Port of Commissioners Tuesday evening decided they have a long way to go and a short time to get there. So they’re puttin’ the pedal to the metal to get their Yaquina Boatyard property ready for a huge new boat lift which arrives next Spring – size to be determined by financial feasibility. But before all this happens the port will have to completely redo the Yaquina Boatyard itself. They’ll have to relocate the existing dry dock, remove the dry dock piers, relocate the wash system, build a new haul out pier system for the lift and lots more.
To get all that done, and all the in-water work completed before next February 15th, they’re going to have to really hustle. And hustle SMART!
The tight timeline and tight margins prompted Toledo Port Commissioners and Port Manager Bud Shoemake to pursue what’s called a “design build” process. A designed build project has a lot of competitive bidding by subcontractors but the leadership comes from someone who may not have been the cheapest. He or she will simply be the best in the opinion of port commissioners and Shoemake. Design Build asks the question, “Who better to coordinate the construction than those who designed the project?”
The commission this week decided to put out a “Request for Proposals” to get several firms to propose competent “fast-tracking” of the project.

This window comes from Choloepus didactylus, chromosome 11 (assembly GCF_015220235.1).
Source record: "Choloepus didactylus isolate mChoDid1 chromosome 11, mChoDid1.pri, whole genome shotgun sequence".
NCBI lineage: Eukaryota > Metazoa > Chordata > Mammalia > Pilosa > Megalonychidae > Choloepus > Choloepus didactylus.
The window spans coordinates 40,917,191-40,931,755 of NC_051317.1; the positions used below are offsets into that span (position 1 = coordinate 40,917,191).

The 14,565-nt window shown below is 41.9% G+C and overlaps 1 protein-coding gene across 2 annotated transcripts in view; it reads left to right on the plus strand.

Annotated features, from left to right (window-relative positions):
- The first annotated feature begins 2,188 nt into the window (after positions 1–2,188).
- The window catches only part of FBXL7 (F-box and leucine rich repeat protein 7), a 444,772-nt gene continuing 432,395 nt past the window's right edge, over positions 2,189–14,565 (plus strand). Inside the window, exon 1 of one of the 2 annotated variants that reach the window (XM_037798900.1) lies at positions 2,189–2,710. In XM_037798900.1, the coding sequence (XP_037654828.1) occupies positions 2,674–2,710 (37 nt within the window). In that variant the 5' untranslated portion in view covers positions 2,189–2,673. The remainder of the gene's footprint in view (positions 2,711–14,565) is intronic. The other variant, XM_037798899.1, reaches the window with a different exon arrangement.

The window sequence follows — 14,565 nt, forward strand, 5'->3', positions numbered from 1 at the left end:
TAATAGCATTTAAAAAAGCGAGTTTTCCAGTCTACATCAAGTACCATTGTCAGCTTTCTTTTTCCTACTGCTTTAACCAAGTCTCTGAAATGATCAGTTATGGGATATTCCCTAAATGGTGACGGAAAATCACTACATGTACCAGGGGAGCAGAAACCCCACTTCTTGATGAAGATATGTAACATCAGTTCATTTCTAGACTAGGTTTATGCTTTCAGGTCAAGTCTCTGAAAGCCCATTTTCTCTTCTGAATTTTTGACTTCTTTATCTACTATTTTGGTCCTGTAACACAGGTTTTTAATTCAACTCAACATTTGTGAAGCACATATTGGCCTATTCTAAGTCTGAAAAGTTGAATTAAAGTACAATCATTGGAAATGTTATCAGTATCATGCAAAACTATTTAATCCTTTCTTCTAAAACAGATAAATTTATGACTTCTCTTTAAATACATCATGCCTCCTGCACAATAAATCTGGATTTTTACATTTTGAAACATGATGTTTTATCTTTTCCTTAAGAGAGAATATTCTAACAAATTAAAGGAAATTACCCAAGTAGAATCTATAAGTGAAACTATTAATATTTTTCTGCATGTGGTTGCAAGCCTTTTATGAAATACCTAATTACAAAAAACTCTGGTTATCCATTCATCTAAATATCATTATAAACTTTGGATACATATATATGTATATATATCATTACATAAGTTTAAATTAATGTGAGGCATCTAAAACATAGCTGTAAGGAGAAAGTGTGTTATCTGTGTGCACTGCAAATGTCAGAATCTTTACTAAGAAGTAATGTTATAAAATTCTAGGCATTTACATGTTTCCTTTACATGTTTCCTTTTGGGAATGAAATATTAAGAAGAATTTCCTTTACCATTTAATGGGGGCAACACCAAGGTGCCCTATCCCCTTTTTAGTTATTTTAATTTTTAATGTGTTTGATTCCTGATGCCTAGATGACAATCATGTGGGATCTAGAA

The port set the deadline for the RFP’s for November 10th with the bid award for November 15th. Then the design-build firm will get to work.
Port officials say the star of the show, an “up to” 600 ton lift, will arrive late next spring. But it’ll arrive not fully assembled. That will take some time, as well as for training the lift operators.
Port officials say with a 600 ton lift, there were be very few fishing boats in the U.S. or Alaskan fleets that can’t be worked on at the Yaquina Boatyard. It’s a complete game changer – and a huge economic boost for the regional economy. Shoemake predicts it will provide many partnering and other mutually beneficial relationships between the Port of Newport and the Port of Toledo, along with other local boat works companies. Shoemake says these new relationships will begin growing more family wages jobs that the area is starved for.
The first customer fishing vessel arriving at the Port of Toledo’s Yaquina Boatyard should be lifted up out of the water by next fall. Shoemake says the boat works should be able to work on nine boats at a time, once they get the routine down.